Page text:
Informations and abstract
Keywords: Display Incompleteness; Free-Viewing Approach; Illusion of Numerosity; Arrangement of Products; Virtual Aisle.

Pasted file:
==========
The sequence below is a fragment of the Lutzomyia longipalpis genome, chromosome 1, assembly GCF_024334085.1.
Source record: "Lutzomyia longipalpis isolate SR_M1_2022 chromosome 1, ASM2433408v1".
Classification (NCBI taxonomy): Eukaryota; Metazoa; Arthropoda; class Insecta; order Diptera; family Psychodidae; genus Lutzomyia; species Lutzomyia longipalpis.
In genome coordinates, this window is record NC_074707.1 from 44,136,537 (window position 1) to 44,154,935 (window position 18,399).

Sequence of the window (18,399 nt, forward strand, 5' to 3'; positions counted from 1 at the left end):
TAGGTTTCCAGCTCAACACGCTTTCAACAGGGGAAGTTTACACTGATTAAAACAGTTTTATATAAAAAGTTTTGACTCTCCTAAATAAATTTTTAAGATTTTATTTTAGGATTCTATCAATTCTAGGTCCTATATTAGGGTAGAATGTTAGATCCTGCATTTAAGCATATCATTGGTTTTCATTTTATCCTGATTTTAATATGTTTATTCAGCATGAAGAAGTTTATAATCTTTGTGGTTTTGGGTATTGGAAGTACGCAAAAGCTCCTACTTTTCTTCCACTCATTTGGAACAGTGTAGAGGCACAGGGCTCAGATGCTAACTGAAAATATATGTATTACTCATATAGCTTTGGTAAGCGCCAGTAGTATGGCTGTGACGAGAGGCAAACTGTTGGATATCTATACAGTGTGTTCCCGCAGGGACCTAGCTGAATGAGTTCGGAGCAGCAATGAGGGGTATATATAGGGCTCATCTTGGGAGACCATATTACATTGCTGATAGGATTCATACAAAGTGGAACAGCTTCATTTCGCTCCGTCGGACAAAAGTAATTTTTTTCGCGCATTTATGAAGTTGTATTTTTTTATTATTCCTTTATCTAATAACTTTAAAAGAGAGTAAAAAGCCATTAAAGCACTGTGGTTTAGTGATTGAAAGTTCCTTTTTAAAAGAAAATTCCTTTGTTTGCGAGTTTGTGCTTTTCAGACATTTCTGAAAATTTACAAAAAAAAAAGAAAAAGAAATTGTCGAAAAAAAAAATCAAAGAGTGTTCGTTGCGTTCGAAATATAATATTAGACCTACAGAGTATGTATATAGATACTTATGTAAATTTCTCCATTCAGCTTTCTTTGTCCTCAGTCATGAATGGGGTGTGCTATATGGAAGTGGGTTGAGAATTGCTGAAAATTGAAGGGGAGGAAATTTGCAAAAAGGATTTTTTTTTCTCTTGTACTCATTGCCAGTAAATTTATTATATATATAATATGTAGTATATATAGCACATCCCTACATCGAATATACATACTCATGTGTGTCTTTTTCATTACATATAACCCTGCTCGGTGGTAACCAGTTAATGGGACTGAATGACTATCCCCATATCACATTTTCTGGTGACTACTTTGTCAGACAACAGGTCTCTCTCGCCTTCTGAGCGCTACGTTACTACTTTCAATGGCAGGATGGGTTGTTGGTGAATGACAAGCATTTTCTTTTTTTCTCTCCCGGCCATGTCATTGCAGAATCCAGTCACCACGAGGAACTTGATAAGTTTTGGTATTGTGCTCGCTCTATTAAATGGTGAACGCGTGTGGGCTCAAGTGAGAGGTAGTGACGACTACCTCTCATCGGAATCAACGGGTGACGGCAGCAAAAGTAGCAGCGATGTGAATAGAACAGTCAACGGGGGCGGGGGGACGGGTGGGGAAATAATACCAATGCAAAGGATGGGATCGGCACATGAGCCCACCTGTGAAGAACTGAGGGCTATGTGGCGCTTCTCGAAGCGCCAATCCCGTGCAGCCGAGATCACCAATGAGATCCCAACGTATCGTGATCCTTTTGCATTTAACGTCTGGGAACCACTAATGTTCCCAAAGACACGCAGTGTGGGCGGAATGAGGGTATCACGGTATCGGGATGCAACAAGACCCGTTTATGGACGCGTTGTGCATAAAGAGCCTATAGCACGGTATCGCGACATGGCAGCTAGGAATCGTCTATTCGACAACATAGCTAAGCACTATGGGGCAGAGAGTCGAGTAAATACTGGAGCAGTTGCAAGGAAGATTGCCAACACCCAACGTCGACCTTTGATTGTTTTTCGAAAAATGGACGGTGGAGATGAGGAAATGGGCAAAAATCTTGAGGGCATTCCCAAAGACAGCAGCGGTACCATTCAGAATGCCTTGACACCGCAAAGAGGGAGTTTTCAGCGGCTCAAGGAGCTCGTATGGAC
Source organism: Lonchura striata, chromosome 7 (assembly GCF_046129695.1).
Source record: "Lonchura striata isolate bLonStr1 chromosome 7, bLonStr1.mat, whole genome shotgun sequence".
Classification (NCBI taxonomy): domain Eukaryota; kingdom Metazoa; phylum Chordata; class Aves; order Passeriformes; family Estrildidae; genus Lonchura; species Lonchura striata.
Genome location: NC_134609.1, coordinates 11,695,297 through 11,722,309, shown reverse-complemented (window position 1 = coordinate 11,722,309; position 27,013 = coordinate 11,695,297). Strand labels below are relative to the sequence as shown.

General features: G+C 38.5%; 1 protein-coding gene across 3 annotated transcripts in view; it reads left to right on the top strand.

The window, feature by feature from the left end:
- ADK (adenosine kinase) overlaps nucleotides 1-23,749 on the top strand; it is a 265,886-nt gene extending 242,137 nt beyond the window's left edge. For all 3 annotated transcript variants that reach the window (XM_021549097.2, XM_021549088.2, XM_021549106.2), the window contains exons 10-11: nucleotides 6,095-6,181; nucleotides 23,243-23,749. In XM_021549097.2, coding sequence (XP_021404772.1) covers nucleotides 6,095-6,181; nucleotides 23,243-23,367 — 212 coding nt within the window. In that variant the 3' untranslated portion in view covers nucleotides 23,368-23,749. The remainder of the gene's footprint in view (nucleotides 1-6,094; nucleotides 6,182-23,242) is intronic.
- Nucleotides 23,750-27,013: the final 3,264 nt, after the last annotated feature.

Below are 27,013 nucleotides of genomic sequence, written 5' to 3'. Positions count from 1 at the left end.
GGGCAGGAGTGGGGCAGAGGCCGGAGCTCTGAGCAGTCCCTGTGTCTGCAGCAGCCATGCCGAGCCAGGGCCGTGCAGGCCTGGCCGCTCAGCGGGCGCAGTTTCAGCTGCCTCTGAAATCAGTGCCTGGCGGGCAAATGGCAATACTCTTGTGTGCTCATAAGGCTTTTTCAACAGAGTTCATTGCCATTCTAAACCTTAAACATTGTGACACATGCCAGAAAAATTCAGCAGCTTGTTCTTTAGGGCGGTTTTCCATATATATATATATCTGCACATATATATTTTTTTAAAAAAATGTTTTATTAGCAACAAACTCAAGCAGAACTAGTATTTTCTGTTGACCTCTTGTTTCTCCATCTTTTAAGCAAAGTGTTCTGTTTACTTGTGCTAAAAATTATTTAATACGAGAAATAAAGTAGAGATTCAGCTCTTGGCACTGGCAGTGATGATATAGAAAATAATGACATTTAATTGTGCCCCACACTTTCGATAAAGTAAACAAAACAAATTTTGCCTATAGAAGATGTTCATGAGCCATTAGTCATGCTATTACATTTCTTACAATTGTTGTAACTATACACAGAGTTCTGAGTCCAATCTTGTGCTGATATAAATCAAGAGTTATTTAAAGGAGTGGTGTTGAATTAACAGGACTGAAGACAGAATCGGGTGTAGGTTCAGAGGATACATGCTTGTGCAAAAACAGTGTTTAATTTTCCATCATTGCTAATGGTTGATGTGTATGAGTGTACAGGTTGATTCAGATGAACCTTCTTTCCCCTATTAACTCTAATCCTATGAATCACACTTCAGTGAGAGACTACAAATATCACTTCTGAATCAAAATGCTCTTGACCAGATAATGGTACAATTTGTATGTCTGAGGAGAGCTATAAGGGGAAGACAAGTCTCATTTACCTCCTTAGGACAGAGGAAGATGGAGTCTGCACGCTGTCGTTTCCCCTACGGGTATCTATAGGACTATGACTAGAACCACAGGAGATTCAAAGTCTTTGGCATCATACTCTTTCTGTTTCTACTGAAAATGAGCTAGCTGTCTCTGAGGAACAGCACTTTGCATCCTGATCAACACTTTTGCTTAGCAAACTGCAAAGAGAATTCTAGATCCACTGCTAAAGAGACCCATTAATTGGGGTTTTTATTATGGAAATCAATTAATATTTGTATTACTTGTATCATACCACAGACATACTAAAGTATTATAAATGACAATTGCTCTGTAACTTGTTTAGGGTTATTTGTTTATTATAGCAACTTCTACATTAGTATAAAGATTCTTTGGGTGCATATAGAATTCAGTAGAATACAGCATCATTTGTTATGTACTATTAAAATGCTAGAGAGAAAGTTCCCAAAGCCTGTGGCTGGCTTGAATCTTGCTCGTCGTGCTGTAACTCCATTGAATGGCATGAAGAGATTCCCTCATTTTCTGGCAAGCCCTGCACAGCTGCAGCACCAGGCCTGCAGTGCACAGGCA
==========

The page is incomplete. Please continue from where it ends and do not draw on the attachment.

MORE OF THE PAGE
Arrangement of products on display and perception of numerosity. Some results from an exploratory study. What relationship is there between the arrangement of products on shelves and the perception of their numerosity? 137 students were recruited for a lab experiment that involved the presentation of three pictures randomly drawn from a database. Each picture portrayed an incomplete display with the same amount of items. All the drawn sets were built so that they could represent three different types of product distribution on display: random distribution, two cluster distribution and three cluster distribution. The participants were asked to rank, in free-viewing conditions, the pictures of the set, on the basis of the believed increasing amount of items present on the compared displays. The statistical tests emphasise a tendency of the participants to judge as less numerous the products when arranged in clusters rather than randomly. Moreover, the perceived numerosity seemed to reduce as the number of clusters increases. The obtained results are consistent with some theories, e.g. Gestalt theory. Such illusion of numerosity, due to the arrangement of products on shelves, presents some managerial implications in terms of merchandising and category management.